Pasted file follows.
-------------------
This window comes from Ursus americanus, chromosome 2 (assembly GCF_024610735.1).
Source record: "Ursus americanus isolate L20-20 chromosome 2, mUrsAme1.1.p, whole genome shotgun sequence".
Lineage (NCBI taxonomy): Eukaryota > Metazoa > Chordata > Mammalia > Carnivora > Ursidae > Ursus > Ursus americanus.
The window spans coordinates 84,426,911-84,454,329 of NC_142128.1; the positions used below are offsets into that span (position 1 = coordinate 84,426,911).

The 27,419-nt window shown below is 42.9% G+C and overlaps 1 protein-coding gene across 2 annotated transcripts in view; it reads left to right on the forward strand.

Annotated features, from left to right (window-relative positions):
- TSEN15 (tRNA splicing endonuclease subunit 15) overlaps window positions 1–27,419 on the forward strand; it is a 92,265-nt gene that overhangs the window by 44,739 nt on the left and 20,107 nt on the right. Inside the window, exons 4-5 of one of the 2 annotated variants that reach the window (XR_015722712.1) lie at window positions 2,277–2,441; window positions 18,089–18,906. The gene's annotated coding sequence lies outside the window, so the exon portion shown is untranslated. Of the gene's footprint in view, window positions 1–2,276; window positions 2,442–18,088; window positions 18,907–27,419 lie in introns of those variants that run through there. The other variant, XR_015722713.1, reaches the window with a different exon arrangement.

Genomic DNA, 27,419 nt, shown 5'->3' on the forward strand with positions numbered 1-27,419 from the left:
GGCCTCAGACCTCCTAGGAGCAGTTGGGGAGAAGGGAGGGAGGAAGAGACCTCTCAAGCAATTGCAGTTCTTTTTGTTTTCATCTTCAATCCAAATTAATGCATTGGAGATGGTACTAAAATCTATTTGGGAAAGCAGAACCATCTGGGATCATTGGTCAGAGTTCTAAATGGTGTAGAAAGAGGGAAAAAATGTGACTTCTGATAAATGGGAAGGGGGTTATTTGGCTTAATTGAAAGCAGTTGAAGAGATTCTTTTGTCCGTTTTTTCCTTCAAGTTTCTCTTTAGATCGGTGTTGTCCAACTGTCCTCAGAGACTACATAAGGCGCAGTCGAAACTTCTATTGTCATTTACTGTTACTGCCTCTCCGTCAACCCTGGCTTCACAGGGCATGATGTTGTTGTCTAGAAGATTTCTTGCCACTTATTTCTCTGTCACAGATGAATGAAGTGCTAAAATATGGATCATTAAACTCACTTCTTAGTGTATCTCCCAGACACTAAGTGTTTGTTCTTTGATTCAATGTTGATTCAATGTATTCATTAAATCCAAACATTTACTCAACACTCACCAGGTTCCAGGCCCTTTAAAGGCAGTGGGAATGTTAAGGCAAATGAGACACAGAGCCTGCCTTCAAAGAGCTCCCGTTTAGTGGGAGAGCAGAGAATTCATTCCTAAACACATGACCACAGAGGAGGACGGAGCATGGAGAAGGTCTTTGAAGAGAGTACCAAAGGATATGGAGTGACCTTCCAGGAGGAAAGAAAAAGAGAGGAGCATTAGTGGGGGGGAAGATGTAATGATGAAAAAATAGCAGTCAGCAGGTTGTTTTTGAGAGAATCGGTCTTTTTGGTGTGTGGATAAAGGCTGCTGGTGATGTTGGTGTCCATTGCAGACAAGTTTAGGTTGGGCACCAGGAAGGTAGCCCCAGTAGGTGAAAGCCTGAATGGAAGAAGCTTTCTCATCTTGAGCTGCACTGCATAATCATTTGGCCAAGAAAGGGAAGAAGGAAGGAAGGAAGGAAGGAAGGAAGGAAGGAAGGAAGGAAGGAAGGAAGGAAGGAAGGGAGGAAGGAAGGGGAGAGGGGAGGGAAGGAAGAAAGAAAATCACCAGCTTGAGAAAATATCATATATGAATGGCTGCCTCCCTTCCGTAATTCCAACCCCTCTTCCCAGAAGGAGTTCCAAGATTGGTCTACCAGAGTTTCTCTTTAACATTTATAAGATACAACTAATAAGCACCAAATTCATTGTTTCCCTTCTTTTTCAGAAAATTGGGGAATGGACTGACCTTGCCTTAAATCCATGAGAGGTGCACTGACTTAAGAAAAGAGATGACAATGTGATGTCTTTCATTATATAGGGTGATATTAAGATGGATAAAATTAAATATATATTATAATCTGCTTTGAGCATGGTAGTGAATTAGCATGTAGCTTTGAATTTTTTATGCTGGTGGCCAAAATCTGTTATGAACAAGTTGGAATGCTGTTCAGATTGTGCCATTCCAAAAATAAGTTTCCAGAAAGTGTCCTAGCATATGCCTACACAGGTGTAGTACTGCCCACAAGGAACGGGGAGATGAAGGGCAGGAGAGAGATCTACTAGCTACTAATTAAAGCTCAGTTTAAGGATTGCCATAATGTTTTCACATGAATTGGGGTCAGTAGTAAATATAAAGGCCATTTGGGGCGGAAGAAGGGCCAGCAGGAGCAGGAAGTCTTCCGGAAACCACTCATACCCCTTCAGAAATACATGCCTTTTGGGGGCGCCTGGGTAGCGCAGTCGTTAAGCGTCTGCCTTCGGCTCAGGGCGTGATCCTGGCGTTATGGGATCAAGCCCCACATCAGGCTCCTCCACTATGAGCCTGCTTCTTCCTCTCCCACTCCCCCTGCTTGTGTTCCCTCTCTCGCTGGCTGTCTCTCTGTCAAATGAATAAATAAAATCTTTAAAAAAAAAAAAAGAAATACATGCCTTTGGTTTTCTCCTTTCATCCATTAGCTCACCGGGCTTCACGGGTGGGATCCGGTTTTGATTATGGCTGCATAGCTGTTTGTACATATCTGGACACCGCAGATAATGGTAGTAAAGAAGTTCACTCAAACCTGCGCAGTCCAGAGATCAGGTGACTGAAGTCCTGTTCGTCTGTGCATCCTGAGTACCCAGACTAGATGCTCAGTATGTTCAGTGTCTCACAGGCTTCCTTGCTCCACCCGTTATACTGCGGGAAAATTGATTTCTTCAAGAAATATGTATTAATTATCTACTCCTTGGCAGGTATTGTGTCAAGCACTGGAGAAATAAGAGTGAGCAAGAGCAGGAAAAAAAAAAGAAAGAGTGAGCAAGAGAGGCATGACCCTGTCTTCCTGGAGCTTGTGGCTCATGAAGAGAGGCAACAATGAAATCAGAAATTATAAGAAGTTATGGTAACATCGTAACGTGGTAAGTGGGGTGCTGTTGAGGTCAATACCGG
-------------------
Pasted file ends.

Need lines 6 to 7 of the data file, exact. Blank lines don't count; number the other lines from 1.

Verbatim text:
Annotated features, from left to right (window-relative positions):
- TSEN15 (tRNA splicing endonuclease subunit 15) overlaps window positions 1–27,419 on the forward strand; it is a 92,265-nt gene that overhangs the window by 44,739 nt on the left and 20,107 nt on the right. Inside the window, exons 4-5 of one of the 2 annotated variants that reach the window (XR_015722712.1) lie at window positions 2,277–2,441; window positions 18,089–18,906. The gene's annotated coding sequence lies outside the window, so the exon portion shown is untranslated. Of the gene's footprint in view, window positions 1–2,276; window positions 2,442–18,088; window positions 18,907–27,419 lie in introns of those variants that run through there. The other variant, XR_015722713.1, reaches the window with a different exon arrangement.